Growing up in Alberta as the youngest son of two immigrants, I never felt special or coddled because I was a minority. I never felt the white people around me were privileged or needed grant me any special treatment because of the color of my skin or ancestry of my parents.
Even as an adult, when I discovered that the founders of Canada used my ancestors practically as slave labour to build their national railroad, I never felt offended or entitled to any special kind of treatment.
I never felt out of place as a minority in Alberta because my parents placed integration into our community above preservation of their foreign culture.
Both my parents immigrated with practically nothing. They both were poorer than the poorest Canadians. My Mom spoke English, my Dad did not.
My Dad, however, was incredibly intelligent and hard working. To better fit in, he took on an English name over his Chinese name. He stayed up late and woke up early to practice learning English.
While upgrading his high school diploma and studying Mechanical Engineering at the University of Alberta, he worked hard at entry level, minimum wage jobs (jobs that won’t exist today with a $15/hour minimum wage).
While learning a new language and paying his way own way through university, he still made the Dean’s list and graduated at the top of his class. He was hired immediately by one of the largest oil and gas companies in the country.
Two years later my Dad was married and my older brother was born. Two years after that, I was born.
Around that time, Pierre Elliot Trudeau eviscerated the Alberta economy through the NEP.
My Dad was forced into foreclosure on his house. He never was bitter about it, but growing up he occasionally would share the story with us.
My brother and I would have been about the same age as my children today. I can not imagine how my Dad endured through that experience. Who knows, I might get to experience it too.
Like being Prime Minister, in Canada, every man should experience what his father does, unless you father was a Conservative, in which case being a Prime Minister’s son grants you access to being an entertainment talk show host.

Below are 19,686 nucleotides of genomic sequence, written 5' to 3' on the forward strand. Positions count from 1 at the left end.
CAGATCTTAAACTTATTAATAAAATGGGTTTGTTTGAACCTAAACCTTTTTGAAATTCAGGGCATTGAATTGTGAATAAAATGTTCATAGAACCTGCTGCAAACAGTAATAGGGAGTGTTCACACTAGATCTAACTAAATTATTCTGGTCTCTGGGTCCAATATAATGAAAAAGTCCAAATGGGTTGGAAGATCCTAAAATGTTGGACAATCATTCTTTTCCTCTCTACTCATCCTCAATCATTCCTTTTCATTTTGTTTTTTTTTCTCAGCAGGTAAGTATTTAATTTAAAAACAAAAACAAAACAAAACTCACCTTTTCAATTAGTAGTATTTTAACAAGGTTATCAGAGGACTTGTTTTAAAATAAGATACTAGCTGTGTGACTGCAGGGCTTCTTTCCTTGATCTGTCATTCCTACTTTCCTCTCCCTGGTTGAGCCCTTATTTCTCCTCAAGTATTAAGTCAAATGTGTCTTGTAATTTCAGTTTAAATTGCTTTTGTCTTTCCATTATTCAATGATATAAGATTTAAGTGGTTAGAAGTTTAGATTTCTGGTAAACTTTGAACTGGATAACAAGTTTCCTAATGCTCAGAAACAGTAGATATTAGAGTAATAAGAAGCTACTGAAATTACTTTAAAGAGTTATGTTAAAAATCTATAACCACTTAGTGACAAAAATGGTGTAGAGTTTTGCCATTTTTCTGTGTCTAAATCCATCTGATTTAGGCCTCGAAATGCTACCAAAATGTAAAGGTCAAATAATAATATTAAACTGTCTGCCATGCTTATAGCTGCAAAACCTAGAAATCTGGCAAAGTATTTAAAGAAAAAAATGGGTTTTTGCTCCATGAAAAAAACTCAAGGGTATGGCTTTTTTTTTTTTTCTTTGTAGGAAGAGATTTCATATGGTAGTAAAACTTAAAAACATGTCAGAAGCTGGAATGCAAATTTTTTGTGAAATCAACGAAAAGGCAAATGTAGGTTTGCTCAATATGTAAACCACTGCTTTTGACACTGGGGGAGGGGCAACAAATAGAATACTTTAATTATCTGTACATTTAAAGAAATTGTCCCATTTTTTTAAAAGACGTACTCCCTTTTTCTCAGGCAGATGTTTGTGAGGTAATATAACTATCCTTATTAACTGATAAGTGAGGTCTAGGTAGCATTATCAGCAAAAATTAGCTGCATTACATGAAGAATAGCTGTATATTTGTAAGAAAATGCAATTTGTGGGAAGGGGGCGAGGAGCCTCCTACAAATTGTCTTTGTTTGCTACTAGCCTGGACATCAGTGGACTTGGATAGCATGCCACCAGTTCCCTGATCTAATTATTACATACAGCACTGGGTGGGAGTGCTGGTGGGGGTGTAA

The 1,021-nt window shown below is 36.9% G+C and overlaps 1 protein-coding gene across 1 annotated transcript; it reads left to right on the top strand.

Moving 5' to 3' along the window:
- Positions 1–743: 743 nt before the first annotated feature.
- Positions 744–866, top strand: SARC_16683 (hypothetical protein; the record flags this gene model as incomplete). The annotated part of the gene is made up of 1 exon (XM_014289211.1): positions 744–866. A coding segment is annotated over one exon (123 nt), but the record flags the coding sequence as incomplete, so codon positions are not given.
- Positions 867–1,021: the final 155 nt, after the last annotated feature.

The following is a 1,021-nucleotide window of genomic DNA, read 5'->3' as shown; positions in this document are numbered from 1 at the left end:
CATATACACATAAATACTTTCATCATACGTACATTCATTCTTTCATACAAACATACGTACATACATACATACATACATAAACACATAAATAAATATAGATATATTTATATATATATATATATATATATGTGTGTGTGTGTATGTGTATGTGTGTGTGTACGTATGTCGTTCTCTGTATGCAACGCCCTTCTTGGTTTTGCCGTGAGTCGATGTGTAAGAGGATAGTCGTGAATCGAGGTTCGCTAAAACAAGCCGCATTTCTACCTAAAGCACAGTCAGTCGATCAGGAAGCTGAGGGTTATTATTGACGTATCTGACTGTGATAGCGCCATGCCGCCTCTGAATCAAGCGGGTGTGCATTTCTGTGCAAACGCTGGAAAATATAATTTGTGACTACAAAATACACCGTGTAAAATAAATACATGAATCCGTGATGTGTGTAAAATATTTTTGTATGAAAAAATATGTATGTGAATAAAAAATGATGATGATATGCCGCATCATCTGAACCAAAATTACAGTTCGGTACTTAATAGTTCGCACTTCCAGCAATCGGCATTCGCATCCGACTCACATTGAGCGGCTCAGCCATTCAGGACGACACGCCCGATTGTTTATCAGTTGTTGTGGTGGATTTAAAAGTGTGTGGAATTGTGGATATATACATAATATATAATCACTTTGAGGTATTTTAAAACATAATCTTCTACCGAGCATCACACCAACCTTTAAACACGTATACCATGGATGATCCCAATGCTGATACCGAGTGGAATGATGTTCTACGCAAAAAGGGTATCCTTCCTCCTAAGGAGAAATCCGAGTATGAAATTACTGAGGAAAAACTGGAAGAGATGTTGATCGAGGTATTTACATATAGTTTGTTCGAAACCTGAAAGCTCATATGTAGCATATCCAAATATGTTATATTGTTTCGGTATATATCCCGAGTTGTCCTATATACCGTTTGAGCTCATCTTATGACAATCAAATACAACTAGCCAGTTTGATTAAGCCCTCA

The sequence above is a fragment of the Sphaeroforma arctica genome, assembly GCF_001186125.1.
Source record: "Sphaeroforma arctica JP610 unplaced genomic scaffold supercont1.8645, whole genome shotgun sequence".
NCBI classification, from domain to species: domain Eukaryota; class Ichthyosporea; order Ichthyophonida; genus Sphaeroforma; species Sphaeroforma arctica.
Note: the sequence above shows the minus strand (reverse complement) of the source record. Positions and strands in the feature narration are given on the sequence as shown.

Nevertheless, despite the foreclosure, my father was not laid off from his job. He once told me he actually regularly got raises and promotions at work. The reason: he worked hard, fit in, and delivered results.
He told me a critical reason for his early success was that he had adopted Western Canadian culture. He never taught my brother and I Cantonese (he tried briefly) because he knew being in Canada, it was more important to speak English and be like the Canadians.
My father taught me my whole life that if you were honest, worked hard, fit in, and performed well, you would be successful.
He was well positioned to do so. He embodied those ethos to his core and it was a formula that worked for him.
Just under 40 years ago, my Dad was some Chinese teenage immigrant who could barely read, write, or speak a word of English while stumbling around Edmonton.
Through hard work, a commitment to excellence, and the highest degree of personal integrity he rose up the ranks to become the Vice President of one of Canada’s largest Oil and Gas companies and a spokesperson for the entire industry.
With the exception of a 2 year stint in the corporate headquarters in Toronto, my Dad had raised my family in Alberta. I grew up in Calgary, Swan Hills, Grand Prairie, and Cold Lake. My own 3 children were born in Calgary.
Alberta is my home. In so far as national identity is concerned, I will always be an Albertan first.
In my Dad’s time not everyone could accomplish what he did and to have done so would have rightly garnered respect and admiration.
Today in Canada, men of my Dad’s status are viewed as greedy members of the wealthy 1%, hell bent on destroying the planet while robbing the poor and middle class.
Never mind the fact that my Dad started out poor and had to claw his way through obstacles and adversities few natural born Canadians (myself included) could ever imagine.
My Dad is an example of what makes Alberta great.
The Alberta I grew up in was a meritocracy where a poor immigrant could become an executive of a billion dollar corporation, if he possessed the talent and drive to make it happen.
The Alberta I see today is a Canadian province with the intrinsic Canadian sense of nepotism and entitlement that breads complacency and and self depreciating defeatism.
Ability, merit and competency takes the backseat to frivolous politics, vanity and interpersonal drama.
It pains me to know that being a Canadian, the core ethos and values that made my father successful will likely be a recipe for failure or at best, mediocrity, for my children.
In Canada, children are taught that they are special, precious little snow-flakes, and like all the Provinces in our wretched confederation, they must all be made “equal.”
Paradoxically white people, men, and fathers are the enemy and must be punished for transgressions no one alive today had any personal involvement in.
Immigrants are actively encouraged and subsidized by the government NOT to integrate, but who can blame them?
Canadian culture today is a cesspool of incompatible and irrational progressive multiculturalism and selective politically correct censorship.
The best a Canadian child today can look forward to, is to be trapped under the yoke of Canada’s nonsense, learning to game the system to become perpetual recipients of state-welfare.
If they are lucky, maybe they can one day move to the US and become a comedian, pop signer, or a US Senator and Republican Presidential Candidate.
I want the Alberta of my childhood back.
Independence from Canada is the only way that will happen.